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              FILE - In this Tuesday, Oct. 8, 2013, file photo,  a sign marks the entrance to the federal Centers for Disease Control and Prevention,in Atlanta. The agency released its first progress report Thursday, and CDC officials said they  FILE - In this Tuesday, Oct. 8, 2013, file photo, a sign marks the entrance to the federal Centers for Disease Control and Prevention,in Atlanta. The agency released its first progress report Thursday, and CDC officials said they're mostly pleased. (AP Photo/David Goldman, File)   

CDC Official ‘Gets Very Worked Up’ By Interview Request From Conservatives

Photo of Chuck Ross
Chuck Ross
Reporter

Emails obtained by The Daily Caller show that a spokesman at the Centers for Disease Control told an agency scientist to lie to a reporter to avoid an interview, and that a senior press official at the agency “gets very worked up” by interview requests from conservative media outlets.

The freeze-out came in response to an inquiry into a study released in February by the CDC, which found a drastic, 43-percent decline in obesity rates for children between 2 and 5 years old.

The New York Times touted the findings in a front page article, and both the CDC and first lady Michelle Obama tied the results to her Let’s Move! anti-obesity campaign.

“Karen gets very worked up whenever conservative outlets want to do interviews,” wrote Jeffrey Lancashire, a spokesman for the National Center of Health Statistics, a part of the CDC, in an email to Cynthia Ogden, the lead scientist on the study.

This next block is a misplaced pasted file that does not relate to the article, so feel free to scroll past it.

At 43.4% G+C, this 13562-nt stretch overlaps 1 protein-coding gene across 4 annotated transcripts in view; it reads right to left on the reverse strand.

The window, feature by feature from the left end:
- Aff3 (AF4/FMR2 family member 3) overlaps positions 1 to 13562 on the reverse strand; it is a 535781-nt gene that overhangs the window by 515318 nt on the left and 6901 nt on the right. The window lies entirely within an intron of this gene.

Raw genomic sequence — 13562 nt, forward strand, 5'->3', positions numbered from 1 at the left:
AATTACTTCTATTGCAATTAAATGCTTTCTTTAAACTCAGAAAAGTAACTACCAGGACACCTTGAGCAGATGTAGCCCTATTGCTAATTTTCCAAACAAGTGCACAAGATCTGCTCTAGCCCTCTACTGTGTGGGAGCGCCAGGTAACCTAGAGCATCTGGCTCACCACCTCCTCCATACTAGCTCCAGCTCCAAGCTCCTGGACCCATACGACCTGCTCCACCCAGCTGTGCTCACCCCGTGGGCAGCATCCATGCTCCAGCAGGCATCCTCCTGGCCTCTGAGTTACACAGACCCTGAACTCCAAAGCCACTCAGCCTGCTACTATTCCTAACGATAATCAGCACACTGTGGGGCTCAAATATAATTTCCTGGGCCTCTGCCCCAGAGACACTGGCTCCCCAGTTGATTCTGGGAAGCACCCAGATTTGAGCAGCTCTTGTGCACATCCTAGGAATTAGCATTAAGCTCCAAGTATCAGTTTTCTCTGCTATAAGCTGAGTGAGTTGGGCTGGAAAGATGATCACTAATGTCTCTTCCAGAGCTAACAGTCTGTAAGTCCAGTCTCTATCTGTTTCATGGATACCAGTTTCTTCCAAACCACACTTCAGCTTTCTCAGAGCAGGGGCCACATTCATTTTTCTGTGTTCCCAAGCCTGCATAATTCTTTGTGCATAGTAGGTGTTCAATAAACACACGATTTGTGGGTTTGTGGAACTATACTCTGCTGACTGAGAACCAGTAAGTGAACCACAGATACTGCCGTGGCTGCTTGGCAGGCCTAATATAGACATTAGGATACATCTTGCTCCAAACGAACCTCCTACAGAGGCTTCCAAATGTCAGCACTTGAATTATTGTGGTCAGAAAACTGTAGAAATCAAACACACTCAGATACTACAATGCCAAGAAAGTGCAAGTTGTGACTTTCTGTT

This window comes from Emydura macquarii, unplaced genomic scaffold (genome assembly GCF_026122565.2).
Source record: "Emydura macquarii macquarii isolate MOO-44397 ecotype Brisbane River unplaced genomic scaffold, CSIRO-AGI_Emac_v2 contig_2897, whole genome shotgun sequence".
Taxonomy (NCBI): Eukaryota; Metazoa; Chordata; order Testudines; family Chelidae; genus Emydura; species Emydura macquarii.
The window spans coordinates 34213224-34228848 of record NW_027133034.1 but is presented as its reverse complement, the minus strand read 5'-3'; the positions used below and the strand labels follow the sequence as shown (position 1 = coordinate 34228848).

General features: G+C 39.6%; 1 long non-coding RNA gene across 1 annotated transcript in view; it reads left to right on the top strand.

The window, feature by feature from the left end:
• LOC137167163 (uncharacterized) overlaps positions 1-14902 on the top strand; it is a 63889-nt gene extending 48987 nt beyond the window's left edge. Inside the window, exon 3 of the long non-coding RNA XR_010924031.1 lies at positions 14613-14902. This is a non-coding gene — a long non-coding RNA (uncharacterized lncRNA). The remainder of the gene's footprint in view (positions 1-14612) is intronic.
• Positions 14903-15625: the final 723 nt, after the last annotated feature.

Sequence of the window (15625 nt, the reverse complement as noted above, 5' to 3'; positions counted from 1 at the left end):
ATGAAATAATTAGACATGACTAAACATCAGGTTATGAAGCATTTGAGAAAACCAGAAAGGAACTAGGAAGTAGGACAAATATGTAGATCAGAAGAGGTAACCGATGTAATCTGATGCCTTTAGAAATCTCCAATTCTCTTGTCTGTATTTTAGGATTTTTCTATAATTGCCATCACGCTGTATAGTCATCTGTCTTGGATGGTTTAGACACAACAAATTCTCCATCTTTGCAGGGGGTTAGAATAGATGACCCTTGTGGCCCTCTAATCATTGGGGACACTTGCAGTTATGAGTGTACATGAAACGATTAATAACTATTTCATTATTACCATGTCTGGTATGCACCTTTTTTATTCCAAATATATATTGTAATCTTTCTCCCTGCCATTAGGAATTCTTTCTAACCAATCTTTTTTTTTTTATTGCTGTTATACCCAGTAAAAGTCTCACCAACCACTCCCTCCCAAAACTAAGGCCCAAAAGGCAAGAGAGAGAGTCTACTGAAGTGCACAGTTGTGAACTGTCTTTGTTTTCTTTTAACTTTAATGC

Lancashire was referring to Karen Hunter, a senior press officer at the federal agency.

“But that has caused us trouble in the past,” Lancashire continued, “because it raises unnecessary flags as to why we’re doing some interviews but not others.”

The Daily Caller News Foundation, an affiliate of TheDC, submitted interview requests to Ogden through email and voice mail asking for more insight into the study, and whether she believed Let’s Move! played a factor in the decline in childhood obesity.

Despite finding that obesity among 2 to 5 year-olds had fallen from around 14 percent to just over 8 percent from 2003 to 2012, the study showed that obesity rates were flat for all children between 2 and 19 years old. And for some groups — such as women over 60 — obesity rates had increased during the decade.

“This was a secondary subgroup analysis that used unadjusted data, and a drop was not seen in any other age, gender or race or ethnicity subgroup,” Thomas Robinson, a professor of pediatrics and medicine at Stanford University of Medicine, told TheDCNF in February.

“Tell him you can’t do an interview because you’re on leave and unavailable due to a family activity/event (or just say you’re on leave),” Lancashire wrote Ogden.

Ogden did not take Lancashire’s advice. She did not respond at all to the interview request.

But, according to the emails, which were obtained through a Freedom of Information Act request, Ogden did respond to other media outlets, indicating she was not on leave.

Those other outlets — not just “conservative” ones — questioned the study’s remarkable discovery, and whether or not Obama’s program had anything to do with it.

“I’m seeing these results should be ‘interpreted with caution’. Why is that?” asked a producer from KQED.

A health director at Prevention magazine asked Lancashire if the study was timed to be released during the same week that Obama was announcing two major initiatives in her Let’s Move! campaign.

Other emails show skeptical responses from both outsiders and insiders after the CDC press release and The New York Times article, written by reporter Sabrina Tavernise.

Lawrence Appel, the director of the Welch Center for Prevention, Epidemiology, and Clinical Research at the Johns Hopkins Medical Institutions, sent an email to The New York Times after its glowing coverage of the study.

Both the newspaper and the CDC “shined a bright light on a tenuous and likely spurious finding that the prevalence of obesity in children ages, 2-5, ‘plummeted 43% in a decade,” wrote Appel, noting that the study’s sample size was too low to provide meaningful results.